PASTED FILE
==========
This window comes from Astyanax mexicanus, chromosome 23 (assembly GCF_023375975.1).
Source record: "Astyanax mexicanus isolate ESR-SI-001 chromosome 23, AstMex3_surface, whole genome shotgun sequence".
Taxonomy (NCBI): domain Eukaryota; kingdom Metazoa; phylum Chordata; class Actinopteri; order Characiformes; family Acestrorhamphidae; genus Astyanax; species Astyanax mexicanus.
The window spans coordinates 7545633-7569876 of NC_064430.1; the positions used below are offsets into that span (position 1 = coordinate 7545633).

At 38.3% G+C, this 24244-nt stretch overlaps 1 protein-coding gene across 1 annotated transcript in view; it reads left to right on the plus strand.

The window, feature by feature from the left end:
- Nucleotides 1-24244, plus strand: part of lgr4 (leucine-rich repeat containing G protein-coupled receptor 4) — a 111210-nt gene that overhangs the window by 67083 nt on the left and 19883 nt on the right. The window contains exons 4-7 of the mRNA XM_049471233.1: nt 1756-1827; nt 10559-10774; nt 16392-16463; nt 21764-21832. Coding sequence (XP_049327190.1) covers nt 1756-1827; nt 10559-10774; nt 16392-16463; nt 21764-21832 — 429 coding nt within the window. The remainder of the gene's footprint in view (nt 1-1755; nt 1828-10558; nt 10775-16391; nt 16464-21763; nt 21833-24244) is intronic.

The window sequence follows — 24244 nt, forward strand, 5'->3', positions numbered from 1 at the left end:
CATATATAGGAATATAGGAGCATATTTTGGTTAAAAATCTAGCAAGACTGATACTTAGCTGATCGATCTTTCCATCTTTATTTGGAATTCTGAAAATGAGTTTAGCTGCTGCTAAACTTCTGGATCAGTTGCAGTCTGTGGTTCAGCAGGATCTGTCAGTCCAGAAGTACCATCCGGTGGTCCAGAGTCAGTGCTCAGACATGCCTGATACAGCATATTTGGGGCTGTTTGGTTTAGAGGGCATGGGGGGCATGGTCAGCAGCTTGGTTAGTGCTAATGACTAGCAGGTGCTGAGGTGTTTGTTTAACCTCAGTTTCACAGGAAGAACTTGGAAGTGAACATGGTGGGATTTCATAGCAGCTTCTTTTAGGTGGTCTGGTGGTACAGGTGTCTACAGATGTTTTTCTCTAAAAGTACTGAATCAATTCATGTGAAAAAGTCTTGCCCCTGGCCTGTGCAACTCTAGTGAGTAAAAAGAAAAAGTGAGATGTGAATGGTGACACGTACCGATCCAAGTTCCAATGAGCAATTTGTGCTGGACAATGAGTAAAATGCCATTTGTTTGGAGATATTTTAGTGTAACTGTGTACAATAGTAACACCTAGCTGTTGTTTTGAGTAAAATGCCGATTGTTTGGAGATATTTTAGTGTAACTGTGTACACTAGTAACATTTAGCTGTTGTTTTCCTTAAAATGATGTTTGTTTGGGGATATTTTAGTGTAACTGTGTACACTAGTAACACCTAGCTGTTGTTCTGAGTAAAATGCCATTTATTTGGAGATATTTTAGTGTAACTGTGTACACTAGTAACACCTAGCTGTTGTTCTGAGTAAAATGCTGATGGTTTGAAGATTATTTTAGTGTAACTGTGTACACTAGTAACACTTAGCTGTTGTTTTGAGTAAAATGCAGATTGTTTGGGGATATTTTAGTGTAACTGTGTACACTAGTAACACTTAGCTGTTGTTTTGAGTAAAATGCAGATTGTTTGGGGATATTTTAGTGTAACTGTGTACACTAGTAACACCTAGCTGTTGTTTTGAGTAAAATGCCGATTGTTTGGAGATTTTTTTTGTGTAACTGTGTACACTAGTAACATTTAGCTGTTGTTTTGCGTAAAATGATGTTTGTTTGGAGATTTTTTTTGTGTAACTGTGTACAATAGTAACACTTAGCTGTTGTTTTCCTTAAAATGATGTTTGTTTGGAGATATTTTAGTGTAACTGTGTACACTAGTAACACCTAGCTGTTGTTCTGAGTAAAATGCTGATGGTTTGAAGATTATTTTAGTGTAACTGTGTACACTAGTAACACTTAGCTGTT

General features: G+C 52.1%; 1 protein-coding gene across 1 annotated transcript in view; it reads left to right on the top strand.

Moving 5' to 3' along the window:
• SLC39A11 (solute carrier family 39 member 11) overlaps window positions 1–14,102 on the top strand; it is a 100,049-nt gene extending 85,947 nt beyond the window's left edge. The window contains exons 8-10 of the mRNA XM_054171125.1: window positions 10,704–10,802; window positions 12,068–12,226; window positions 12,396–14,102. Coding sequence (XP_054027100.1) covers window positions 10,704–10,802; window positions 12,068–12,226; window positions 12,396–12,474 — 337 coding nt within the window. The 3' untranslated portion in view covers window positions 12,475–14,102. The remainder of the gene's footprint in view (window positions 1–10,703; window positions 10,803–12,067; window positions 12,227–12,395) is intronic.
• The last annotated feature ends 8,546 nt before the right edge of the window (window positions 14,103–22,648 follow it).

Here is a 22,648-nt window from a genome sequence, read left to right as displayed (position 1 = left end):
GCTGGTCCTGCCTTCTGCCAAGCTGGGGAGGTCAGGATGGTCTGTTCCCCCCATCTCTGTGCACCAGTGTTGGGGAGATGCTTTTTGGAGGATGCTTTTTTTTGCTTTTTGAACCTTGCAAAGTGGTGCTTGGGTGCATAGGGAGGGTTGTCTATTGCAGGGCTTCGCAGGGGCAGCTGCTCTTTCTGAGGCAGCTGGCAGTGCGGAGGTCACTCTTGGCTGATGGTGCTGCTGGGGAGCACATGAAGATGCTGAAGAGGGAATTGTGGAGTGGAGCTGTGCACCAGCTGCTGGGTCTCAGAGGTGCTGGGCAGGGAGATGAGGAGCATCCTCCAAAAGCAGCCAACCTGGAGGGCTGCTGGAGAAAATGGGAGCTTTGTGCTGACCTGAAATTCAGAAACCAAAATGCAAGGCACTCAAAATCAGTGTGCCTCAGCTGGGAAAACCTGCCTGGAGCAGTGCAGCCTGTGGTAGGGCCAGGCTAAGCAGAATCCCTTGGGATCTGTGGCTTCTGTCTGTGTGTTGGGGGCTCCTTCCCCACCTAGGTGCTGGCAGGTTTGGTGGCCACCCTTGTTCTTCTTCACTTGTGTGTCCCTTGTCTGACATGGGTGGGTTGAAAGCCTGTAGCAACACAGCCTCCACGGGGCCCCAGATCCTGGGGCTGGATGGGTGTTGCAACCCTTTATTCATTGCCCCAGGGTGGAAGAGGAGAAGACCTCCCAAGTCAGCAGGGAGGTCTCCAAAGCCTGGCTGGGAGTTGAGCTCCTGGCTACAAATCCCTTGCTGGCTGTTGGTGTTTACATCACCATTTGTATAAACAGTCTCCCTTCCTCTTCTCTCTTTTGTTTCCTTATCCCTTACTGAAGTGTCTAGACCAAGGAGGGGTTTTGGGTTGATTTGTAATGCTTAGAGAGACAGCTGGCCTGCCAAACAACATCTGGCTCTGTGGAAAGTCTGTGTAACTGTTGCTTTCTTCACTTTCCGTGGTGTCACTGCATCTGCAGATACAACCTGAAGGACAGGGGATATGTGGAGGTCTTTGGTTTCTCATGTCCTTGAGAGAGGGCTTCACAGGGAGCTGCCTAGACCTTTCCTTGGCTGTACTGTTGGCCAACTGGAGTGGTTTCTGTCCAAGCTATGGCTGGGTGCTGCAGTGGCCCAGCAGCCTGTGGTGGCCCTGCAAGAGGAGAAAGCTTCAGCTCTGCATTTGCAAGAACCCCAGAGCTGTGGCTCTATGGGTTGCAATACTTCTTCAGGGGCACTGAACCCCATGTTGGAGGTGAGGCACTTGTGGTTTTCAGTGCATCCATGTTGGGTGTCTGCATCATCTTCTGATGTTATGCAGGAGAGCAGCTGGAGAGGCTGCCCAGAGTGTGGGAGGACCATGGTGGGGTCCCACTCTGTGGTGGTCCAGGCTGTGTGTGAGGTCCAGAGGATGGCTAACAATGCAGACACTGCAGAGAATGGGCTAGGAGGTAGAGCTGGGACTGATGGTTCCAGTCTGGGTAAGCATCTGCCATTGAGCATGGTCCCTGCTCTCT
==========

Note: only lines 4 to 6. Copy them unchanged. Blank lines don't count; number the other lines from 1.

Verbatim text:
The window spans coordinates 7545633-7569876 of NC_064430.1; the positions used below are offsets into that span (position 1 = coordinate 7545633).

At 38.3% G+C, this 24244-nt stretch overlaps 1 protein-coding gene across 1 annotated transcript in view; it reads left to right on the plus strand.

The window, feature by feature from the left end: